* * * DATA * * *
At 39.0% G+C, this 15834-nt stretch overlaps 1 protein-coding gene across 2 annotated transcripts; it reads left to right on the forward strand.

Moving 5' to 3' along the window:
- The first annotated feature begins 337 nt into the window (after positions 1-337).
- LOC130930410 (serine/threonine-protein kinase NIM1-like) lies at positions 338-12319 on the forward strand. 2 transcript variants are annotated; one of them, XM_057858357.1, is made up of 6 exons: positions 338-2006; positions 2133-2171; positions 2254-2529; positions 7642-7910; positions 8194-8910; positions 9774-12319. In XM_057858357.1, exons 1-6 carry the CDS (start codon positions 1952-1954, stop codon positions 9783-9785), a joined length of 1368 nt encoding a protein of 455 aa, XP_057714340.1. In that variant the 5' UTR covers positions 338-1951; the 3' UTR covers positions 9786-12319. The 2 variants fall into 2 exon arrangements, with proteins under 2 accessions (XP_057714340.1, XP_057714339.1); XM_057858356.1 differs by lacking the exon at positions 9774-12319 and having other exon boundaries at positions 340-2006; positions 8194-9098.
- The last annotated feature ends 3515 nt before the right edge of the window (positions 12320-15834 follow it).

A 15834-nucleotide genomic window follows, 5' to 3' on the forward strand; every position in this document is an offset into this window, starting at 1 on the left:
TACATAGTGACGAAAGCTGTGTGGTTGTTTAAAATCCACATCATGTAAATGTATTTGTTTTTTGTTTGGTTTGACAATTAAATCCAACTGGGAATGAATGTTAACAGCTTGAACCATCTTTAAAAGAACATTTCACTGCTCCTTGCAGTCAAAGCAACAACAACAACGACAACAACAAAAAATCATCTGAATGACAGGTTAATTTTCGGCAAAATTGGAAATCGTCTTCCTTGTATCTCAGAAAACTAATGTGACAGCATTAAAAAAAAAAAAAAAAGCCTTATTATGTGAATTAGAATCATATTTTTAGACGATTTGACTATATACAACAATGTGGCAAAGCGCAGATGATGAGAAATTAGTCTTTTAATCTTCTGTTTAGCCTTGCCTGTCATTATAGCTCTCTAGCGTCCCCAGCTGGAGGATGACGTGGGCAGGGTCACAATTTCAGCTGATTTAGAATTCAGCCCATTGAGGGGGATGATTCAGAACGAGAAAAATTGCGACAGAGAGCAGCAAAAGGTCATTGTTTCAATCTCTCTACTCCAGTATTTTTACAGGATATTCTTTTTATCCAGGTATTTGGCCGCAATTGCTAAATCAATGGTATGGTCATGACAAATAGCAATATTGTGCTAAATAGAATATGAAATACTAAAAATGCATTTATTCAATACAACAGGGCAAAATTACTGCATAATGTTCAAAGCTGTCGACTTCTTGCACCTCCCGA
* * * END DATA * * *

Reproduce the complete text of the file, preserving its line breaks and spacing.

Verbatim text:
At 39.0% G+C, this 15834-nt stretch overlaps 1 protein-coding gene across 2 annotated transcripts; it reads left to right on the forward strand.

Moving 5' to 3' along the window:
- The first annotated feature begins 337 nt into the window (after positions 1-337).
- LOC130930410 (serine/threonine-protein kinase NIM1-like) lies at positions 338-12319 on the forward strand. 2 transcript variants are annotated; one of them, XM_057858357.1, is made up of 6 exons: positions 338-2006; positions 2133-2171; positions 2254-2529; positions 7642-7910; positions 8194-8910; positions 9774-12319. In XM_057858357.1, exons 1-6 carry the CDS (start codon positions 1952-1954, stop codon positions 9783-9785), a joined length of 1368 nt encoding a protein of 455 aa, XP_057714340.1. In that variant the 5' UTR covers positions 338-1951; the 3' UTR covers positions 9786-12319. The 2 variants fall into 2 exon arrangements, with proteins under 2 accessions (XP_057714340.1, XP_057714339.1); XM_057858356.1 differs by lacking the exon at positions 9774-12319 and having other exon boundaries at positions 340-2006; positions 8194-9098.
- The last annotated feature ends 3515 nt before the right edge of the window (positions 12320-15834 follow it).

A 15834-nucleotide genomic window follows, 5' to 3' on the forward strand; every position in this document is an offset into this window, starting at 1 on the left:
TACATAGTGACGAAAGCTGTGTGGTTGTTTAAAATCCACATCATGTAAATGTATTTGTTTTTTGTTTGGTTTGACAATTAAATCCAACTGGGAATGAATGTTAACAGCTTGAACCATCTTTAAAAGAACATTTCACTGCTCCTTGCAGTCAAAGCAACAACAACAACGACAACAACAAAAAATCATCTGAATGACAGGTTAATTTTCGGCAAAATTGGAAATCGTCTTCCTTGTATCTCAGAAAACTAATGTGACAGCATTAAAAAAAAAAAAAAAAGCCTTATTATGTGAATTAGAATCATATTTTTAGACGATTTGACTATATACAACAATGTGGCAAAGCGCAGATGATGAGAAATTAGTCTTTTAATCTTCTGTTTAGCCTTGCCTGTCATTATAGCTCTCTAGCGTCCCCAGCTGGAGGATGACGTGGGCAGGGTCACAATTTCAGCTGATTTAGAATTCAGCCCATTGAGGGGGATGATTCAGAACGAGAAAAATTGCGACAGAGAGCAGCAAAAGGTCATTGTTTCAATCTCTCTACTCCAGTATTTTTACAGGATATTCTTTTTATCCAGGTATTTGGCCGCAATTGCTAAATCAATGGTATGGTCATGACAAATAGCAATATTGTGCTAAATAGAATATGAAATACTAAAAATGCATTTATTCAATACAACAGGGCAAAATTACTGCATAATGTTCAAAGCTGTCGACTTCTTGCACCTCCCGA